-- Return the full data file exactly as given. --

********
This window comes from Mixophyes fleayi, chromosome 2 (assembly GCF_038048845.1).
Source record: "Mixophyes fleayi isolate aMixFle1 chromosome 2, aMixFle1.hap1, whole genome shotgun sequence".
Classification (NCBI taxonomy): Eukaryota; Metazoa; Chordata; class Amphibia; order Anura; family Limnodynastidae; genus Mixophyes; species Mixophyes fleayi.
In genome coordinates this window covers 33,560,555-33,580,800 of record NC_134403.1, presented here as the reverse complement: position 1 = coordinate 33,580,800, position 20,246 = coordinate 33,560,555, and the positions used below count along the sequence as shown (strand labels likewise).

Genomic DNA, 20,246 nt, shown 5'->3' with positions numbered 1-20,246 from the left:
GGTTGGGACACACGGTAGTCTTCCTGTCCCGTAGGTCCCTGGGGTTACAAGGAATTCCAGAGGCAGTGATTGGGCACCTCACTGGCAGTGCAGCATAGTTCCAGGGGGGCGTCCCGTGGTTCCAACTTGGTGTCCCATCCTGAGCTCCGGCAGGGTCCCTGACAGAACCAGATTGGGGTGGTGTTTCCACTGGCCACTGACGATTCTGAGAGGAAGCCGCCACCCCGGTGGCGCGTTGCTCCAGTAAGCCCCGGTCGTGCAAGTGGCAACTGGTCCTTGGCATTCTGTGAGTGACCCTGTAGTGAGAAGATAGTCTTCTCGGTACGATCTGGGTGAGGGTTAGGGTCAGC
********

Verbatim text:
This window comes from Mixophyes fleayi, chromosome 2 (assembly GCF_038048845.1).
Source record: "Mixophyes fleayi isolate aMixFle1 chromosome 2, aMixFle1.hap1, whole genome shotgun sequence".
Classification (NCBI taxonomy): Eukaryota; Metazoa; Chordata; class Amphibia; order Anura; family Limnodynastidae; genus Mixophyes; species Mixophyes fleayi.
In genome coordinates this window covers 33,560,555-33,580,800 of record NC_134403.1, presented here as the reverse complement: position 1 = coordinate 33,580,800, position 20,246 = coordinate 33,560,555, and the positions used below count along the sequence as shown (strand labels likewise).

Genomic DNA, 20,246 nt, shown 5'->3' with positions numbered 1-20,246 from the left:
GGTTGGGACACACGGTAGTCTTCCTGTCCCGTAGGTCCCTGGGGTTACAAGGAATTCCAGAGGCAGTGATTGGGCACCTCACTGGCAGTGCAGCATAGTTCCAGGGGGGCGTCCCGTGGTTCCAACTTGGTGTCCCATCCTGAGCTCCGGCAGGGTCCCTGACAGAACCAGATTGGGGTGGTGTTTCCACTGGCCACTGACGATTCTGAGAGGAAGCCGCCACCCCGGTGGCGCGTTGCTCCAGTAAGCCCCGGTCGTGCAAGTGGCAACTGGTCCTTGGCATTCTGTGAGTGACCCTGTAGTGAGAAGATAGTCTTCTCGGTACGATCTGGGTGAGGGTTAGGGTCAGC